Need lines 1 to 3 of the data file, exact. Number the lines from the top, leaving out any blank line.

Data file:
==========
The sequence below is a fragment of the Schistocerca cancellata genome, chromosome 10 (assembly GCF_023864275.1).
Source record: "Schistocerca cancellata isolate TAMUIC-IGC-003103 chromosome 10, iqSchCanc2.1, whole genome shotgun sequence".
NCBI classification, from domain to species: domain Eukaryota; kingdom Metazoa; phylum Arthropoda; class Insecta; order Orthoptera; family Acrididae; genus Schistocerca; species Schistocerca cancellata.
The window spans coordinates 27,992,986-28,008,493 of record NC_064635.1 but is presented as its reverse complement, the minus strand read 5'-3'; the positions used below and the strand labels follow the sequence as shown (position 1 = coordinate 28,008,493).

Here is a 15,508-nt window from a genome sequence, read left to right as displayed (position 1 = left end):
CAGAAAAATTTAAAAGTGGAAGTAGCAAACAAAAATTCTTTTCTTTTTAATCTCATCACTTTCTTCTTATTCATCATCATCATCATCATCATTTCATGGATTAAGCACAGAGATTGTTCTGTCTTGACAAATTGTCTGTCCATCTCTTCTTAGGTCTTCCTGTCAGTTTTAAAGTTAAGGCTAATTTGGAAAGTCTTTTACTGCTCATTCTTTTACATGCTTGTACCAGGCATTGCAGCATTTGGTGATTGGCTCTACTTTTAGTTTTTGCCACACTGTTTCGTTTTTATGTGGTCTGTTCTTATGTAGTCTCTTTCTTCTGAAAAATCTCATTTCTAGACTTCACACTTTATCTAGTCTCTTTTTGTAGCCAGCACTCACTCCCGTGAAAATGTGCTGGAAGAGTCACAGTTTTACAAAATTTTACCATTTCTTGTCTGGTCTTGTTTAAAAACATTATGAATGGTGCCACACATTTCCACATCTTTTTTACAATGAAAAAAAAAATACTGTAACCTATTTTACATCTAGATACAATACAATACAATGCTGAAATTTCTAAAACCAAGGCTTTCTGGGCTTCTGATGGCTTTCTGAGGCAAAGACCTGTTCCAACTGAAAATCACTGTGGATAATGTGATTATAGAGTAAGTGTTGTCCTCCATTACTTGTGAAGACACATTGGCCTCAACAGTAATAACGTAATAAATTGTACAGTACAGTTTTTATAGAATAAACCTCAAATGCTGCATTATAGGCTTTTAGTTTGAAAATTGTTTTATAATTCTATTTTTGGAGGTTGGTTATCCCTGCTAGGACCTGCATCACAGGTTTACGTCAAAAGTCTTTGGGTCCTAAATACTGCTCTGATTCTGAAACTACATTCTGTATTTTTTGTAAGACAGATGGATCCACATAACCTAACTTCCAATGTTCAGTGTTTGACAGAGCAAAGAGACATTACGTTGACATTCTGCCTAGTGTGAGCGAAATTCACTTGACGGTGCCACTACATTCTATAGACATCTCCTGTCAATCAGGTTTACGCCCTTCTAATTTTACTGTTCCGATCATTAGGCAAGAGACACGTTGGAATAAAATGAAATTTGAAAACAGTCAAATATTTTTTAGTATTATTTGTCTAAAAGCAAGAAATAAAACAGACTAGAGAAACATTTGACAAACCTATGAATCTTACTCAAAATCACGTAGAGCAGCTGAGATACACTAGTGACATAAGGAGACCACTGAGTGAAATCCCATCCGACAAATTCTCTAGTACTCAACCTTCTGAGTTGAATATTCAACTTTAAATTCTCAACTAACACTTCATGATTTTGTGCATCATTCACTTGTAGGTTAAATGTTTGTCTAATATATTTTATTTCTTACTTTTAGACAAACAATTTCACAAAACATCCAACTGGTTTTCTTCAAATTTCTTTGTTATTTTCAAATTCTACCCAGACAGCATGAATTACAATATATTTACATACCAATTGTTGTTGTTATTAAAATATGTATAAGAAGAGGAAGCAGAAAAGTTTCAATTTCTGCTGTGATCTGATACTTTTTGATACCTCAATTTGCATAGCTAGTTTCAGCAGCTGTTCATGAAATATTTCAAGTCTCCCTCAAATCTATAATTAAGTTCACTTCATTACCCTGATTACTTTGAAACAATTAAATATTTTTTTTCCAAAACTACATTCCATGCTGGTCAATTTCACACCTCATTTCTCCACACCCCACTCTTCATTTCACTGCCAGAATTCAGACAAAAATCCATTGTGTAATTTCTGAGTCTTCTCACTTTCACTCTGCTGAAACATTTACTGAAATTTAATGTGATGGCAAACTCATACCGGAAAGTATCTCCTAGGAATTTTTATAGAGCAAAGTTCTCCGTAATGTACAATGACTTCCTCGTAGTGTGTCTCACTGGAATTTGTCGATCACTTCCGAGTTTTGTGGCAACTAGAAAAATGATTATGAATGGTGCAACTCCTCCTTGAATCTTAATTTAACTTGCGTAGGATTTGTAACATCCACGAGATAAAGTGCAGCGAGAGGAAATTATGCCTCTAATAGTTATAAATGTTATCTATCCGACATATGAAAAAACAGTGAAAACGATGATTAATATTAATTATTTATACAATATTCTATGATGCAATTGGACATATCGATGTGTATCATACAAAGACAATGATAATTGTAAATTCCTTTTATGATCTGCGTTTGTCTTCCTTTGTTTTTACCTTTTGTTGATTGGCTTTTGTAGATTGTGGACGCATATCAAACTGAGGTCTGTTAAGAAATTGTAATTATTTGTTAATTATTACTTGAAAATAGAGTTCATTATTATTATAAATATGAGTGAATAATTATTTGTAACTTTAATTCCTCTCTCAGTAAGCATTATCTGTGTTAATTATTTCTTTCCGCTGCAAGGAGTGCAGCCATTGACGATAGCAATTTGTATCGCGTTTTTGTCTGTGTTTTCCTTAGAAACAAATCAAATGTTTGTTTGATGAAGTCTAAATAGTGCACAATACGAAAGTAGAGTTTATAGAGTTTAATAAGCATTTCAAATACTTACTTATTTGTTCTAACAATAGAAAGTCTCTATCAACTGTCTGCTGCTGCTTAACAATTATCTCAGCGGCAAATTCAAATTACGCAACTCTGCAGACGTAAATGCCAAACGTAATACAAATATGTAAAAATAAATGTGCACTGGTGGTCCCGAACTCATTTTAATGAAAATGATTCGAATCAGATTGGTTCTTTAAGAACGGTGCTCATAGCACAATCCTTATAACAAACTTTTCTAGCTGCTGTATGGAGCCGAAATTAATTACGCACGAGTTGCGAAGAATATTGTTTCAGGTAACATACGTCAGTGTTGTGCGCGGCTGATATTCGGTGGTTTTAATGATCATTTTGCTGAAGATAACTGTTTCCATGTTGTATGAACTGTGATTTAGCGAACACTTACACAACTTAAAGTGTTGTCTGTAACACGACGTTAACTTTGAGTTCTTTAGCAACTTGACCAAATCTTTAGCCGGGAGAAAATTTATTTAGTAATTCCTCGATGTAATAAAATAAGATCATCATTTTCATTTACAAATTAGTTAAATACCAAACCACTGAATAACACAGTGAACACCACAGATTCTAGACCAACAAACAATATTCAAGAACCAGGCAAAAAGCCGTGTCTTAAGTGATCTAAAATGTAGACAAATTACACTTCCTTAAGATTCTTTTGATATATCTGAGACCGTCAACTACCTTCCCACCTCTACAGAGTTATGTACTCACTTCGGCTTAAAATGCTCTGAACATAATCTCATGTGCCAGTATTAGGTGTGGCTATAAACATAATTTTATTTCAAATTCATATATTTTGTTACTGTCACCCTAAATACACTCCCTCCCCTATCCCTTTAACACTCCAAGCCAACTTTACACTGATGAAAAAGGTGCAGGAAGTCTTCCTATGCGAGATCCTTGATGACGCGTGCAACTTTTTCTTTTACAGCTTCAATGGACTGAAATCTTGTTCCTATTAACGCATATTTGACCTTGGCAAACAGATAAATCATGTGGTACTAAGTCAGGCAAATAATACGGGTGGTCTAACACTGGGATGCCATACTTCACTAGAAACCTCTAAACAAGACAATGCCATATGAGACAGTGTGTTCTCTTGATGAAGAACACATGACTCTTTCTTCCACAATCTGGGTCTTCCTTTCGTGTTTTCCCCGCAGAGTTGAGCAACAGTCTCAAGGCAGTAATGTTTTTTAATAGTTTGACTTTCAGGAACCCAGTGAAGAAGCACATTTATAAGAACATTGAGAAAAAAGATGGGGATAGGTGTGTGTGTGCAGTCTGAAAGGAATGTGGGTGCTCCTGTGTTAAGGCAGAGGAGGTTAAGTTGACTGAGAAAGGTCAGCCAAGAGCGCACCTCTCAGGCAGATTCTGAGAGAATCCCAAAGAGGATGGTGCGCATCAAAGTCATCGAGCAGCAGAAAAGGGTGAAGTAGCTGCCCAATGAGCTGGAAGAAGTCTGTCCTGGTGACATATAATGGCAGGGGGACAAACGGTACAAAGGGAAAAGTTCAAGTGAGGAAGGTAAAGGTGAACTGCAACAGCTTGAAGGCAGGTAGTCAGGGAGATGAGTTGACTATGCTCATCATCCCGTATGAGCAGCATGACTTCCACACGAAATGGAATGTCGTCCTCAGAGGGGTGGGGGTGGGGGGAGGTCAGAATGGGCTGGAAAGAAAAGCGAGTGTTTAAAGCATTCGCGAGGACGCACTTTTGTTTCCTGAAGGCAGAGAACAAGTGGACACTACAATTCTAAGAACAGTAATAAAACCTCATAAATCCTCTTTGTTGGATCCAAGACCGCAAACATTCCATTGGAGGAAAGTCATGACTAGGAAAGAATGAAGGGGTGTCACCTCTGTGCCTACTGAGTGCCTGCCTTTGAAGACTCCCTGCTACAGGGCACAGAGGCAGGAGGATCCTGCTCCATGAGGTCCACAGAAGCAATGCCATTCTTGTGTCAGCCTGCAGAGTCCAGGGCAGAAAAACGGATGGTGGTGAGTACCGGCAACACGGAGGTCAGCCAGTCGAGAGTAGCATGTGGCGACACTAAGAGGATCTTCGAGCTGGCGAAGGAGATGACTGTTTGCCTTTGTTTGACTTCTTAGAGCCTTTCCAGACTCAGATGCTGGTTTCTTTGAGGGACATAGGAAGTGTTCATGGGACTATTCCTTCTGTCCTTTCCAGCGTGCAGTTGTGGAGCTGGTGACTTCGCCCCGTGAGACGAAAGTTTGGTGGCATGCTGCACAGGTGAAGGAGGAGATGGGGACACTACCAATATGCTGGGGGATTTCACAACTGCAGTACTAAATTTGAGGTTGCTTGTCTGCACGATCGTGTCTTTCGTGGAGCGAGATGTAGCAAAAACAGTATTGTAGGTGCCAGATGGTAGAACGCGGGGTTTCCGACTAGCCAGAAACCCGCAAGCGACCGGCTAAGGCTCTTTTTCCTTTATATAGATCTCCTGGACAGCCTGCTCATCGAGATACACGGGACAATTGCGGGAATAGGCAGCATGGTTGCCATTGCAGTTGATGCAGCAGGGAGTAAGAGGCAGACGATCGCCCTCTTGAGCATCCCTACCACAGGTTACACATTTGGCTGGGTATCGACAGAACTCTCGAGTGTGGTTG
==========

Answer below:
The sequence below is a fragment of the Schistocerca cancellata genome, chromosome 10 (assembly GCF_023864275.1).
Source record: "Schistocerca cancellata isolate TAMUIC-IGC-003103 chromosome 10, iqSchCanc2.1, whole genome shotgun sequence".
NCBI classification, from domain to species: domain Eukaryota; kingdom Metazoa; phylum Arthropoda; class Insecta; order Orthoptera; family Acrididae; genus Schistocerca; species Schistocerca cancellata.